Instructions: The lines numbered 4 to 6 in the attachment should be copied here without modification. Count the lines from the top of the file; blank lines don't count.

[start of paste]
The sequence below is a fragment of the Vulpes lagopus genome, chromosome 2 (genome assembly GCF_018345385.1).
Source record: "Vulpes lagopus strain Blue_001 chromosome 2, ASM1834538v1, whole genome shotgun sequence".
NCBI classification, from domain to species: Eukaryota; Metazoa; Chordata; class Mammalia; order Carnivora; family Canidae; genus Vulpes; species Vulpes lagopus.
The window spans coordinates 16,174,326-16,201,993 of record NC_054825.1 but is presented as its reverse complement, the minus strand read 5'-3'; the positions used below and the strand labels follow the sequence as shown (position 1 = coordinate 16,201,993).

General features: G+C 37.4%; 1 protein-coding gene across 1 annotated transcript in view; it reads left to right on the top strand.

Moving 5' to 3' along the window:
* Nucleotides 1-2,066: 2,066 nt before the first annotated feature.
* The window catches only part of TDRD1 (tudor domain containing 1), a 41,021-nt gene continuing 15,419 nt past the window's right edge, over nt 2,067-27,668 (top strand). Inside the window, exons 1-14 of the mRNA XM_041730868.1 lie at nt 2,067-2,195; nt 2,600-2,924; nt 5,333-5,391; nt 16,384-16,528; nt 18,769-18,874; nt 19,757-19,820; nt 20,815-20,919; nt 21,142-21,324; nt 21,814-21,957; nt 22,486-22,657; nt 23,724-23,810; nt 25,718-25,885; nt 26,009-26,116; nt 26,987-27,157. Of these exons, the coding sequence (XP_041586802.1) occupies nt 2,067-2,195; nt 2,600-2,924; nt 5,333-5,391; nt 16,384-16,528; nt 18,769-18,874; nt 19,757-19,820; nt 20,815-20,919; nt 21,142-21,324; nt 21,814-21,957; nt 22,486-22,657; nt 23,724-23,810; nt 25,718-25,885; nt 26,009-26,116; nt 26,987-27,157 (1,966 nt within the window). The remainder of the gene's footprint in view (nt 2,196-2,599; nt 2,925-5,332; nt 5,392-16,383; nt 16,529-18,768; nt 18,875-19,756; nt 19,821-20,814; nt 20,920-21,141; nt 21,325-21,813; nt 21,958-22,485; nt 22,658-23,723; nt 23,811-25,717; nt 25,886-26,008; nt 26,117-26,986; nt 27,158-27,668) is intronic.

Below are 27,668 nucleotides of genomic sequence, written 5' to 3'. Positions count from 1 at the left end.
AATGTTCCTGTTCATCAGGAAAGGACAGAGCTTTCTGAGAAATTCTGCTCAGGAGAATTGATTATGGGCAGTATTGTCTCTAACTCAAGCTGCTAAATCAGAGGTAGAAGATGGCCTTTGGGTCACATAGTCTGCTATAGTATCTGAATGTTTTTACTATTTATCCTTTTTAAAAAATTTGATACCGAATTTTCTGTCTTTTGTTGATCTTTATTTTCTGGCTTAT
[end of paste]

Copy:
The window spans coordinates 16,174,326-16,201,993 of record NC_054825.1 but is presented as its reverse complement, the minus strand read 5'-3'; the positions used below and the strand labels follow the sequence as shown (position 1 = coordinate 16,201,993).

General features: G+C 37.4%; 1 protein-coding gene across 1 annotated transcript in view; it reads left to right on the top strand.

Moving 5' to 3' along the window: